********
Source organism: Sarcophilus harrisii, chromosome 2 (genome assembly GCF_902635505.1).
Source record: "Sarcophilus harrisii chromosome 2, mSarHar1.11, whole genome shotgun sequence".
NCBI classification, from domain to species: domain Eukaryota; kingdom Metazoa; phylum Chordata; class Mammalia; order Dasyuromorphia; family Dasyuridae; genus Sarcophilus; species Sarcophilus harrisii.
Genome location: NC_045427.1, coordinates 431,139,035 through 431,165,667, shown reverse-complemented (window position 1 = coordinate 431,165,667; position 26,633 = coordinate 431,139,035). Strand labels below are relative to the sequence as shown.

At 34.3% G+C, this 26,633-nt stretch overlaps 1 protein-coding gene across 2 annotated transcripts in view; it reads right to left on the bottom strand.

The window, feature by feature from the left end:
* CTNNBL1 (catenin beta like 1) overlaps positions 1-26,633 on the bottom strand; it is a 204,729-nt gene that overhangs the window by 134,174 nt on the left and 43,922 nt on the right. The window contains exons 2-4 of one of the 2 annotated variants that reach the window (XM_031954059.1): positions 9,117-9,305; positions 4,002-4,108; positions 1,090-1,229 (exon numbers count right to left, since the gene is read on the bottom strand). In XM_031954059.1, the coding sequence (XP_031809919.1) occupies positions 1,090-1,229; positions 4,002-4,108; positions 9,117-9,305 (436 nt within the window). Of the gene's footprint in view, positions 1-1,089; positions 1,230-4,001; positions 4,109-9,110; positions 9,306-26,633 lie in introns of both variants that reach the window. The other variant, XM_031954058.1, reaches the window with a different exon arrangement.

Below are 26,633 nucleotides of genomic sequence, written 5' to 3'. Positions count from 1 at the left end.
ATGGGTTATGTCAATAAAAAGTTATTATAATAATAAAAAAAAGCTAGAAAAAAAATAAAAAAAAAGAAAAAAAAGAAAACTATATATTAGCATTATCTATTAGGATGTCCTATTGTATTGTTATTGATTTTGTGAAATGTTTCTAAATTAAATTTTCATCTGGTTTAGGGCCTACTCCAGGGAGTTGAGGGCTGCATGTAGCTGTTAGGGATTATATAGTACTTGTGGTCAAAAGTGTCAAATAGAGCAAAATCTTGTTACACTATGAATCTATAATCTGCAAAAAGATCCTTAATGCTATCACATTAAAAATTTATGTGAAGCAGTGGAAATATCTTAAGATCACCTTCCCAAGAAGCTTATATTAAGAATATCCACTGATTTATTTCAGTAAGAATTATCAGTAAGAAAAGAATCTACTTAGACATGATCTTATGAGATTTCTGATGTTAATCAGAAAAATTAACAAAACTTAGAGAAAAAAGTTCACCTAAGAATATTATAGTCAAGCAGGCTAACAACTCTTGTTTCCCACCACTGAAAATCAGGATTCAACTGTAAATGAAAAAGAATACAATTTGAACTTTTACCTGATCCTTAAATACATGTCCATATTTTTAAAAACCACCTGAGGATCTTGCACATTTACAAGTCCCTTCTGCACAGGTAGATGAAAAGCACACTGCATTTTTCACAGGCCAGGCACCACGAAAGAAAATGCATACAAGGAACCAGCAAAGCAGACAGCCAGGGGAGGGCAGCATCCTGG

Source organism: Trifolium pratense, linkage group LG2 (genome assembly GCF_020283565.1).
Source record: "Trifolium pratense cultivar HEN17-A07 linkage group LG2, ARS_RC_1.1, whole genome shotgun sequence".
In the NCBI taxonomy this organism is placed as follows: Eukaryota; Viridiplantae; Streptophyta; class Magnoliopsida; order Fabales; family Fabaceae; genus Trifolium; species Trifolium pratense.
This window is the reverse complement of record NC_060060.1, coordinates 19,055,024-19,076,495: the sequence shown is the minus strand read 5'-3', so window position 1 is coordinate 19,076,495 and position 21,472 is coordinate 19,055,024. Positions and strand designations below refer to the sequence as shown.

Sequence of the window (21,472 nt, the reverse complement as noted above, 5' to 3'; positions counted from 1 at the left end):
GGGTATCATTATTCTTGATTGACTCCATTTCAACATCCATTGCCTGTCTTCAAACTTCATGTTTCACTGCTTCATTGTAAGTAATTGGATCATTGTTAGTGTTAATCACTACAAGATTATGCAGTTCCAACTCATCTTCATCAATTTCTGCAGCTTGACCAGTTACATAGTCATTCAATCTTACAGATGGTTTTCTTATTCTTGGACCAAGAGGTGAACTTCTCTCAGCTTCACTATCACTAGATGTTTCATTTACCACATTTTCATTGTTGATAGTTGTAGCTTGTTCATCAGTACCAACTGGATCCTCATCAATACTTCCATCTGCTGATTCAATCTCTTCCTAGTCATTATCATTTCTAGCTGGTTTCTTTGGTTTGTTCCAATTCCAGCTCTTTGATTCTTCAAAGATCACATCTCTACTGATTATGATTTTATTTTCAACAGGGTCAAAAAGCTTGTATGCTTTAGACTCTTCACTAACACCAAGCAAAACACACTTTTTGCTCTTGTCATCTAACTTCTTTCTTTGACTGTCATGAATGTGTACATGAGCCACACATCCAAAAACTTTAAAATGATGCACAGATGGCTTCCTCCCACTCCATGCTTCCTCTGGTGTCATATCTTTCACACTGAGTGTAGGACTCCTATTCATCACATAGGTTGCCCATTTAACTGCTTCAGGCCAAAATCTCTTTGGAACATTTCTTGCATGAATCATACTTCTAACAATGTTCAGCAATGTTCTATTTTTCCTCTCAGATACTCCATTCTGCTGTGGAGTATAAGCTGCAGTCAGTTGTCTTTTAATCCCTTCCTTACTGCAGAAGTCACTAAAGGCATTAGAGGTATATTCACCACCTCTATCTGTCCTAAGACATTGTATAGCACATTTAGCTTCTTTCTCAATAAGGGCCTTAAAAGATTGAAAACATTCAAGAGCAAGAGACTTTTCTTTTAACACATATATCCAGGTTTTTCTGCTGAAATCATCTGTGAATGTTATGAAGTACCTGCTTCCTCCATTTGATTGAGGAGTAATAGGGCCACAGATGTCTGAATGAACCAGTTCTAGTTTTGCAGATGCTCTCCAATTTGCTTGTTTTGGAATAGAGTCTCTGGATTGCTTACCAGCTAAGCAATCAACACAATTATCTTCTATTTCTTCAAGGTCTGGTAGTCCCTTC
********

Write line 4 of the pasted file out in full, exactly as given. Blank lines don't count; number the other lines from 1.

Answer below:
Genome location: NC_045427.1, coordinates 431,139,035 through 431,165,667, shown reverse-complemented (window position 1 = coordinate 431,165,667; position 26,633 = coordinate 431,139,035). Strand labels below are relative to the sequence as shown.